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Tuff-Writer's Precision Press Pen

Tuff-Writer’s Precision Press Pen can be used either to write a report or control someone with just one hand.

June 12, 2012  |  by - Also by this author

Tuff-Writer Precision Press Pen. Photo: Tuff-Writer
Tuff-Writer Precision Press Pen. Photo: Tuff-Writer

You might tempted to call it a "clicky pen" because its ink tip is retractable, but unlike other such writing implements it's so smooth there is no telltale "click." It's also much more durable than the kind you'll find at most offices, yet more cost-effective than others intended to double as kubatons. It's Tuff-Writer's Precision Press Pen.

"Out in the field if officers are taking reports, they don't want to tie up two hands in order to be able to work the pen," says Tuff-Writer General Manager Jack Roman. "And if you're going to use the pen as a control tool, you really want to have a free hand for whatever else you're going to do." Spurred on by requests from law enforcement customers for a tough pen that didn't look too tactical and could be used with one hand, the team at Tuff-Writer worked with noted defensive tactics instructor Michael Janich to develop the perfect product to suit officers' needs.

This journey included a search for the right advancing mechanism to retract and deploy the ink tip. The company experimented with manufacturing different designs using various materials, but discovered the ideal cam-driven "press advancing mechanism" already being produced by a company in Germany.

"This two-piece designed mechanism actually has a ball-bearing roller that rolls through the grooves, and then a C-clip attachment to hold the pieces together. It's fantastic," says Roman. "It is the best we could find, and it is smooth like silk." Hence the lack of an audible click.

After careful consideration, stainless steel was chosen for the tip of this all-metal pen, both for its durability and its functionality. "It's the most likely part of the pen to be hit and gets damaged more often, but it also front-weighs the pen for a nice balance in the hand," Roman explains. "Pens that are too balanced toward the back are uncomfortable to write with."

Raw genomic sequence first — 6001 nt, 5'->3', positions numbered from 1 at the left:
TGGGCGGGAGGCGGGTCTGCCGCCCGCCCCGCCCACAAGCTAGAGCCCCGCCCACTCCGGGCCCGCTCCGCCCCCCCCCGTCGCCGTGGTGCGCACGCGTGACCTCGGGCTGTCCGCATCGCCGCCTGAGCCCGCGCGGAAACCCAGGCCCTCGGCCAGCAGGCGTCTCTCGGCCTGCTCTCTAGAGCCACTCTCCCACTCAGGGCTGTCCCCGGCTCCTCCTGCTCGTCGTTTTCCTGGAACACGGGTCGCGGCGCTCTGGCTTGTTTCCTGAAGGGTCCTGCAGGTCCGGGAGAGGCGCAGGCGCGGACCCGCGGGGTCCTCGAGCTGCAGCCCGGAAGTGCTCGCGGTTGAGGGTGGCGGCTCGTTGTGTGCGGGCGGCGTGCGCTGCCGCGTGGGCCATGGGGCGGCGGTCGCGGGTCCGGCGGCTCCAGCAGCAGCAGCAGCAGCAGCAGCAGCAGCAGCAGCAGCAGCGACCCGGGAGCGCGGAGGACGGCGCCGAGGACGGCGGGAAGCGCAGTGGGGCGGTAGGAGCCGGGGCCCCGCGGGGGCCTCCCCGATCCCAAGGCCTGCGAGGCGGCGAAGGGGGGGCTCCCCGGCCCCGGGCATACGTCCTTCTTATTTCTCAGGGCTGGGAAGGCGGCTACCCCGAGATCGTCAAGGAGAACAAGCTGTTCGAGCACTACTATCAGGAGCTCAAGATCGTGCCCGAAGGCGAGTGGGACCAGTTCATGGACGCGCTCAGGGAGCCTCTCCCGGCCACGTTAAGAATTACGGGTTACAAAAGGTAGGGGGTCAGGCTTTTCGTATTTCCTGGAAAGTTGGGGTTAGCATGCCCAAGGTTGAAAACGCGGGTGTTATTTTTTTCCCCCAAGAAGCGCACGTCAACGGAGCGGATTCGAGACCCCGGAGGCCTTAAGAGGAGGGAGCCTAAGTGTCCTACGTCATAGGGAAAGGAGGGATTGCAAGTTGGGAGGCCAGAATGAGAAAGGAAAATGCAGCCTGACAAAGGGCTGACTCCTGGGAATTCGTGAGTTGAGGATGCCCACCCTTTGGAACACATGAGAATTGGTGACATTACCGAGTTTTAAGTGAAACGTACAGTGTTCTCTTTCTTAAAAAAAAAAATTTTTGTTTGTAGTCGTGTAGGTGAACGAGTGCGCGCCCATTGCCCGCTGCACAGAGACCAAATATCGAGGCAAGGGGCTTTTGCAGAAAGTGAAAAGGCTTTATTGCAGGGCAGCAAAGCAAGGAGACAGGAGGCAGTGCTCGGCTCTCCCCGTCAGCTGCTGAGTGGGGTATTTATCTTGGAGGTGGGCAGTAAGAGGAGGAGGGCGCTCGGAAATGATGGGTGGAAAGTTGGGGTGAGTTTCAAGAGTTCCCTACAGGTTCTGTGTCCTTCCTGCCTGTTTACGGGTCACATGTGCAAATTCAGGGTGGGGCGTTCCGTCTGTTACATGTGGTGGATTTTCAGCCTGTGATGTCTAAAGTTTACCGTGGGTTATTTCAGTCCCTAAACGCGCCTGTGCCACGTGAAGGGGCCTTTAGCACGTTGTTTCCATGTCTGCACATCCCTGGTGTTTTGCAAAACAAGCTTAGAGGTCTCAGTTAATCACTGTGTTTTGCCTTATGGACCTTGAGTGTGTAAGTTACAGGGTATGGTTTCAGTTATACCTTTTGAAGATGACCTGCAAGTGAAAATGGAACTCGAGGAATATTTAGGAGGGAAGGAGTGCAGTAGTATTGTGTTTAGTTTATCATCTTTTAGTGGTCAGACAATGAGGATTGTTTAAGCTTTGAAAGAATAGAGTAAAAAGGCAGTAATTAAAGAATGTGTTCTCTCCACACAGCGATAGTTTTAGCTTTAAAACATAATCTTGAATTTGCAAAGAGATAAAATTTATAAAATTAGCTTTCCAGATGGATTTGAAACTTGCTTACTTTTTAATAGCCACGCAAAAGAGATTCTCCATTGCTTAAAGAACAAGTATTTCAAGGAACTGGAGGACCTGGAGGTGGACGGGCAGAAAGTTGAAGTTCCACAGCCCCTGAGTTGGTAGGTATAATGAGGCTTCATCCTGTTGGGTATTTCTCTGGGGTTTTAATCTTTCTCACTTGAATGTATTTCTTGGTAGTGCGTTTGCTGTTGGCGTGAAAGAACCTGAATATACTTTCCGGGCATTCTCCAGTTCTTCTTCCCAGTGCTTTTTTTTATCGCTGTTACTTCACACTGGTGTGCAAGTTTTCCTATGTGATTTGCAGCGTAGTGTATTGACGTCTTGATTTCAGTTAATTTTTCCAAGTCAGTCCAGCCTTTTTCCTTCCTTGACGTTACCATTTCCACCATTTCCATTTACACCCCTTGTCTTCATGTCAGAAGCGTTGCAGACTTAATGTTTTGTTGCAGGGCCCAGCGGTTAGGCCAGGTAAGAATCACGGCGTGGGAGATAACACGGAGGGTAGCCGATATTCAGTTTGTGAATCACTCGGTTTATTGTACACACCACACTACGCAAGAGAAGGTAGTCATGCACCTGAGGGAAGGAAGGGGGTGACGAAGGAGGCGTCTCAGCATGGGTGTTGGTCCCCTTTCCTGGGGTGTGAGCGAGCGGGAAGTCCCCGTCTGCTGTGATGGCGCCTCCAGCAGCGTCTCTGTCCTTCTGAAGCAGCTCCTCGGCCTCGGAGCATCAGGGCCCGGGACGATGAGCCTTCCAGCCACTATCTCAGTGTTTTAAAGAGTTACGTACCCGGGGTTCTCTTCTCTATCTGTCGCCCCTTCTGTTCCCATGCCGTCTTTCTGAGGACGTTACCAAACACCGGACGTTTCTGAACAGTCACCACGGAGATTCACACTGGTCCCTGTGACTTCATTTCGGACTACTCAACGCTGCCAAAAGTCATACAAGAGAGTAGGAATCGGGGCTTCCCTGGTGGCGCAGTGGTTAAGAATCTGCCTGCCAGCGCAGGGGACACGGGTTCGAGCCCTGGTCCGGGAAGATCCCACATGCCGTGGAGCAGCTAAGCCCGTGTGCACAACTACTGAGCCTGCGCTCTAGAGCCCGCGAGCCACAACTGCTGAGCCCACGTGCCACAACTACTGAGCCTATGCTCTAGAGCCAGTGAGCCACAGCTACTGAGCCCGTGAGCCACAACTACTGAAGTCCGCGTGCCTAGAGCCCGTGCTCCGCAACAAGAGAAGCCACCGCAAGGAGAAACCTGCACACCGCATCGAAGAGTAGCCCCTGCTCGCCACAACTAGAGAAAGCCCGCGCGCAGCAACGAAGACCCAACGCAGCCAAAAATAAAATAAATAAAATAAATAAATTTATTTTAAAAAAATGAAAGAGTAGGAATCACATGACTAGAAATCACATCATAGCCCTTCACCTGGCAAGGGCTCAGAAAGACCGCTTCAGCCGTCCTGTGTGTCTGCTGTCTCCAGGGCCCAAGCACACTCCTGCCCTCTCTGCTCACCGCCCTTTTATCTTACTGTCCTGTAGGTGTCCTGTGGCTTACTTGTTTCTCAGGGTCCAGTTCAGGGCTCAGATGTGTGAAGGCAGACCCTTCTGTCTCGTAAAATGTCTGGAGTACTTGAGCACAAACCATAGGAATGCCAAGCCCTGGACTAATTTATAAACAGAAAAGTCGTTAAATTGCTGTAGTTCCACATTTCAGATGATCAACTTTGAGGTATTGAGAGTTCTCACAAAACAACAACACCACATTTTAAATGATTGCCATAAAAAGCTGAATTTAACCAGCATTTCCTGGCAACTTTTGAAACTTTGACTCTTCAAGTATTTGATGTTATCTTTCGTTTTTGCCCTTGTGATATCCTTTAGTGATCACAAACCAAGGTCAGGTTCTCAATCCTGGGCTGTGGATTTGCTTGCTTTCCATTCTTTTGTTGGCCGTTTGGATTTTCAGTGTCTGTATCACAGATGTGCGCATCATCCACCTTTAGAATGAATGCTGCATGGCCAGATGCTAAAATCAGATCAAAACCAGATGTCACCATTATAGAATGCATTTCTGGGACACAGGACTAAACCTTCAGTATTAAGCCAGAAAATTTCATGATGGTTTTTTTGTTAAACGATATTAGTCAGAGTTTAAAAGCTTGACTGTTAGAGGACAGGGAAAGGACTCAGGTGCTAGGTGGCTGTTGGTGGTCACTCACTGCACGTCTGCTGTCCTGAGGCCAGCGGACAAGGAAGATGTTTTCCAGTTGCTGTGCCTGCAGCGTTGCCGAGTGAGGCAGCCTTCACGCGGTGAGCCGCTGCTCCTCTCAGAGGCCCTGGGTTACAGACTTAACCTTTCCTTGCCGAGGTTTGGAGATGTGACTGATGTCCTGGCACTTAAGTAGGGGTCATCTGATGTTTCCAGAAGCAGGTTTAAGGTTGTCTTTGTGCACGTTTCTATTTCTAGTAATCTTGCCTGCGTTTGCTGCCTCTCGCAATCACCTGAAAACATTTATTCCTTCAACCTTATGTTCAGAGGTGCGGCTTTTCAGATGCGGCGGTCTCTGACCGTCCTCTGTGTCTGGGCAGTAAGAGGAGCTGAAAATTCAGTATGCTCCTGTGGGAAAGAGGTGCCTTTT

As Roman points out, if a pen "doesn’t feel right," you won't want to use it or carry it. And while the Precision Press Pen is heavier than standard, non-tactical writing implements as a consequence of its durable design, it's still a nice, balanced weight that makes it useful for both writing and applying to pressure points. Constructed of aerospace-grade aluminum and stainless steel, the six-inch-long pen weighs 1.9 ounces.

Tuff-Writer is willing to get all aspects of a pen just right, creating it from the ground up. "We take a couple extra steps above and beyond what anybody else does when we do manufacturing," says Roman. "We torture test everything. If the body and tip can't get hammered through a two-by-four without deformation, we don't make the pen."

This dedication goes beyond endurance testing. For instance, instead of clips made of stainless steel, which are cheaper and resistant to corrosion but prone to snapping off, clips on the Precision Press Pen are made with spring steel. It's cold pressed, then heat treated and given a nickel plate or powder coat for corrosion resistance. "It's a lot more expensive, but it makes for a better product," Roman says. The same is true of the painstaking process used to give the pen a mil-spec hard-anodized finish. 

To make sure customers get the most out of the $95 Precision Press Pen, it is designed to work with gel ink cartridges from Fisher, Foray, or Parker that can be purchased at any office supply store, and all parts can be individually replaced should anything break. An extensive lifetime warranty will cover most major replacement parts. Roman says, "Our goal is to make the best product, and take care of our customers the best that we can."

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Comments (6)

Displaying 1 - 6 of 6

[email protected] @ 6/23/2012 10:30 PM

Well, it sure seems like a nice pen/kabuton but I can't get around the c-note cost. I can go through a lot of Cross pens for that and they don't "click" at all! And , yes you can extend or retract the point with one hand. Would hate to lose one in a sewer drain or worse while convincing someone to go quietly. I know, I'm old.

DB @ 6/26/2012 6:07 AM

Sounds like another great tool, too bad my salary doesn't allow for high price writing instruments!

MR @ 7/8/2012 8:06 PM

A $95.00 pen? For one? Our agency got a 0% raise in have got to be kidding me.........

DD @ 7/18/2012 7:20 PM

I'm sure this is a good pen, however $95.00 for one pen??? I think that's a little steep. Budget cuts across the board with no raise... You can keep the pen

Ima Leprechaun @ 7/24/2012 10:27 PM

I carried the same Papermate my entire career. Went thru a lot of refills but it was my baby. Only time it failed me was in minus 30 degree temps so I had to use my armpit to warm it back up but otherwise I was closer to it than most of my family. I still have it and it still writes.

BlueJay @ 7/19/2013 2:20 PM

This looks like it is more of a wannabee tuff-guy item, for rich guys who live in a fantasy world on the weekends and go bake to there 9 to 5 high end I.T. job on the weekdays. Who other then that is going to pay 100 dollars for a pen?

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